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ASN Wikibase Occurrence # 189026
Last updated: 27 August 2019
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Date:02-AUG-2016
Time:21:22
Type:Silhouette image of generic PA34 model; specific model in this crash may look slightly different
Piper PA-34-200T
Owner/operator:Private
Registration: N82806
C/n / msn: 34-8170021
Fatalities:Fatalities: 1 / Occupants: 1
Other fatalities:0
Aircraft damage: Written off (damaged beyond repair)
Category:Accident
Location:near Flagstaff, AZ -   United States of America
Phase: Initial climb
Nature:Private
Departure airport:Flagstaff, AZ (FLG)
Destination airport:Mesa, AZ (FFZ)
Investigating agency: NTSB
Narrative:
The airline transport pilot regularly used his twin-engine airplane to conduct volunteer flights for a non-profit organization dedicated to transporting medical cargo. On the day of the accident, he departed his home airport about 0945, made a planned interim stop at one airport, and then flew to a second airport, where he waited for his next cargo pickup. The cargo was delivered to him, as scheduled, about 2100, and he departed shortly thereafter on a night visual flight rules (VFR) cross-country flight. The air traffic control tower was closed at the time of the pilot's departure. The airport was situated in semi-rural, mountainous terrain, and both the sun and the moon had set about 2 hours before takeoff.

Ground-based tracking radar data indicated that the airplane departed to the southwest, turned west, then south, and then north before it descended rapidly and impacted trees and terrain about 2.5 minutes after takeoff. The first segment of the radar-derived trajectory was consistent with a normal takeoff and initial climb. About 1 minute after takeoff, some undetermined occurrence(s) or circumstance(s) interrupted the climb and resulted in the course deviations and the extreme descent.

Examination of the accident site indicated that the airplane was in a banked attitude when it impacted the trees. The available evidence indicated that both engines were developing significant power at impact, and that the propellers were operating normally. No evidence of a bird strike or an in-flight fire was observed. With the exception that one of the two instrument air pressure pumps were inoperative, the investigation did not discover evidence of any pre-impact mechanical deficiencies with the airplane or its equipment. However, the wreckage was highly fragmented, which could have masked or destroyed such evidence.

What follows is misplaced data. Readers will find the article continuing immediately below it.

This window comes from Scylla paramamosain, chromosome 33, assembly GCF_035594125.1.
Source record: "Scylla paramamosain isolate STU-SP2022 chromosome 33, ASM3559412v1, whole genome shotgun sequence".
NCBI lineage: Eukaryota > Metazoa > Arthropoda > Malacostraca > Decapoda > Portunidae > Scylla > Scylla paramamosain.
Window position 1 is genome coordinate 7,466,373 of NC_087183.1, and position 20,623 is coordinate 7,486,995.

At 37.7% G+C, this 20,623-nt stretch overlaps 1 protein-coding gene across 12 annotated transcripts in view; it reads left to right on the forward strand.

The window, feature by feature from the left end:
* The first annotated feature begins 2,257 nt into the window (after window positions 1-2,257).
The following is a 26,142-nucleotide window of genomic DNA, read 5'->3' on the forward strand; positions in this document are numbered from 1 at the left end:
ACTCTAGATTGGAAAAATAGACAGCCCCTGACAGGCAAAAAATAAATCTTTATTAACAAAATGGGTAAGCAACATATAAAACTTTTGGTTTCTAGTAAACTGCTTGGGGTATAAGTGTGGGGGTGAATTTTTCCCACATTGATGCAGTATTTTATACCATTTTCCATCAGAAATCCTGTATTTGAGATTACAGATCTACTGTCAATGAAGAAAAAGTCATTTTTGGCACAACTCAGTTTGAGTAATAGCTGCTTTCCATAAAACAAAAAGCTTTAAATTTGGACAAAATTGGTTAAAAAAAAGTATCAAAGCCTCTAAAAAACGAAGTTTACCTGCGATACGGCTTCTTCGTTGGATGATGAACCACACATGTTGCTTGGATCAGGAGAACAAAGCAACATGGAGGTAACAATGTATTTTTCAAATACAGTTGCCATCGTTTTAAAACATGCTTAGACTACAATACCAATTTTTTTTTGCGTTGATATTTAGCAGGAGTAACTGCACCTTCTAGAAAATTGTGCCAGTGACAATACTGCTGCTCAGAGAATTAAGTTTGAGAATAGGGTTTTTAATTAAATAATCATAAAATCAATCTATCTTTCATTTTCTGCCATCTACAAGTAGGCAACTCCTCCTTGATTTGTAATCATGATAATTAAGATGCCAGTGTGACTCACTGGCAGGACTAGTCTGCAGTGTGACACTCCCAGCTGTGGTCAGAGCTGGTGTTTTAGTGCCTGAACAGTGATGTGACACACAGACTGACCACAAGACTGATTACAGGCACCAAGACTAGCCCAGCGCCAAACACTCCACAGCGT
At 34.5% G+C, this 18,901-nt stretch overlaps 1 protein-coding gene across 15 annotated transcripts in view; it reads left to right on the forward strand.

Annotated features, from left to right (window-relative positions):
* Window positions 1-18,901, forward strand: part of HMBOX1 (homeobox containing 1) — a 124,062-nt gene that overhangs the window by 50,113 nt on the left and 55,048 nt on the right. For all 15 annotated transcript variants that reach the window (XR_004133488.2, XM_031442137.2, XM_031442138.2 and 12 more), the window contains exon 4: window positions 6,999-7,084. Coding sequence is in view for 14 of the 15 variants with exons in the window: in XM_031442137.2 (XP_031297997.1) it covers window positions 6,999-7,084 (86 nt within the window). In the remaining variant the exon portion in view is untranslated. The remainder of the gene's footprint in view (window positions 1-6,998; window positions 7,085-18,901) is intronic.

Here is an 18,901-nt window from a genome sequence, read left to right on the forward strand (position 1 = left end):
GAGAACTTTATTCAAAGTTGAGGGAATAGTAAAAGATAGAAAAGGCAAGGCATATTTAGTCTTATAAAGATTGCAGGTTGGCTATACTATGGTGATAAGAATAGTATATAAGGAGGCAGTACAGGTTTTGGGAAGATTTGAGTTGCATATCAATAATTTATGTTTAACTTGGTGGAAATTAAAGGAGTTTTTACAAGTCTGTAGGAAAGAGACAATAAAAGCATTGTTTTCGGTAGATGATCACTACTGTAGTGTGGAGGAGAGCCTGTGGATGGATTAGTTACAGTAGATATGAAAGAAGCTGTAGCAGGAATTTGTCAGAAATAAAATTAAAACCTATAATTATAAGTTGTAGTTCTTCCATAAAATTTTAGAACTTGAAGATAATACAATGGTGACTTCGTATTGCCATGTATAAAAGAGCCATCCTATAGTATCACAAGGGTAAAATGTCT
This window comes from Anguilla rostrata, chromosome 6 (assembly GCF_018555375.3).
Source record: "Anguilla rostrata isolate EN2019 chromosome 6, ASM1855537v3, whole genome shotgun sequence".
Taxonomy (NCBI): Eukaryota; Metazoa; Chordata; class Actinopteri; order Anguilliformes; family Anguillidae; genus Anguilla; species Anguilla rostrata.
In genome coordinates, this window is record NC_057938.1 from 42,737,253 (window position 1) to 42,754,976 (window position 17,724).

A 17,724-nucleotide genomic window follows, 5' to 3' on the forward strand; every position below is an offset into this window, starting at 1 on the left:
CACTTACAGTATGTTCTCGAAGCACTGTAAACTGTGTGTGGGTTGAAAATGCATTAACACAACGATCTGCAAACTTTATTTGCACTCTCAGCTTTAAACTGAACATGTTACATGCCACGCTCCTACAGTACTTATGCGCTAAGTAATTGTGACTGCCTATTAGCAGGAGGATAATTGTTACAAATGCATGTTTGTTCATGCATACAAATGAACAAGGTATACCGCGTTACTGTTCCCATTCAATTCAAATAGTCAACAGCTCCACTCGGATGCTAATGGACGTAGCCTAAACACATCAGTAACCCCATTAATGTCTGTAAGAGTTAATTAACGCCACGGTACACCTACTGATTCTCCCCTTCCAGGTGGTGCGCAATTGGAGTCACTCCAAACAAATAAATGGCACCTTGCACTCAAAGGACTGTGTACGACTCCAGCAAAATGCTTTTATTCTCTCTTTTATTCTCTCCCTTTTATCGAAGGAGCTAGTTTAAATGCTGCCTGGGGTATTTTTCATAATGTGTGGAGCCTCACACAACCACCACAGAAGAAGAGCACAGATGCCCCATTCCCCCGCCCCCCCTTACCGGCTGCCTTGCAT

The artificial horizon and the directional gyro were two of the flight instruments that were driven by the air pressure pumps. Although the two air pressure pumps and associated valving were designed to provide automatic continued normal system operation in the event of a single air pressure pump failure, the severity of the damage precluded determination of the pre-accident functionality of the instrument air system. Therefore, it is possible that a failure of the valving system could have resulted in the loss of valid artificial horizon and directional gyro information, which in turn, due to the dark night and scarcity of ground lights, could have resulted in the accident.

Damage also precluded testing of the autopilot system. However, the pilot typically hand-flew the airplane to cruise altitude before engaging the autopilot; therefore, the accident was likely not due to an autopilot malfunction.

Although the departure airport automated weather observation reported 10 miles visibility with no clouds less than 10,000 ft above the airport, the heavy rain earlier in the day, combined with nighttime cooling and the lack of a temperature-dew point spread, suggested the potential for localized low altitude clouds or fog.

Given the dark night and the lack of significant ground lighting, pilot disorientation for a variety of reasons could not be discounted. The most likely possible reasons included:
- Distraction from some unknown event inside or outside the airplane
- Malfunction or failure of one or more flight instruments
- Inadvertent encounter with localized instrument meteorological conditions

Probable Cause: A departure flight path that consisted of several unexplained turns during the initial climbout, and terminated in a high-speed descent and ground impact. The reason(s) for the turns and descent could not be determined due to lack of definitive evidence.

Sources:

NTSB: https://www.ntsb.gov/_layouts/ntsb.aviation/brief.aspx?ev_id=20160803X34325&key=1
https://flightaware.com/resources/registration/N82806

Accident investigation:
cover
  
Investigating agency: NTSB
Status: Investigation completed
Duration: 1 year and 10 months
Download report: Final report


Revision history:

Date/timeContributorUpdates
03-Aug-2016 13:38 gerard57 Added
03-Aug-2016 13:45 harro Updated [Aircraft type, Total occupants, Location, Source, Narrative]
03-Aug-2016 18:16 Iceman 29 Updated [Aircraft type, Registration, Cn, Operator, Source]
04-Aug-2016 09:39 Iceman 29 Updated [Destination airport, Source, Embed code, Narrative]
15-Aug-2016 19:57 Aerossurance Updated [Time, Phase, Nature, Departure airport, Destination airport, Source, Narrative]
21-Jun-2018 19:59 ASN Update Bot Updated [Time, Operator, Nature, Departure airport, Destination airport, Source, Narrative]
22-Jun-2018 06:14 ASN Update Bot Updated [Source]
23-Jun-2018 09:46 harro Updated [Source, Narrative]

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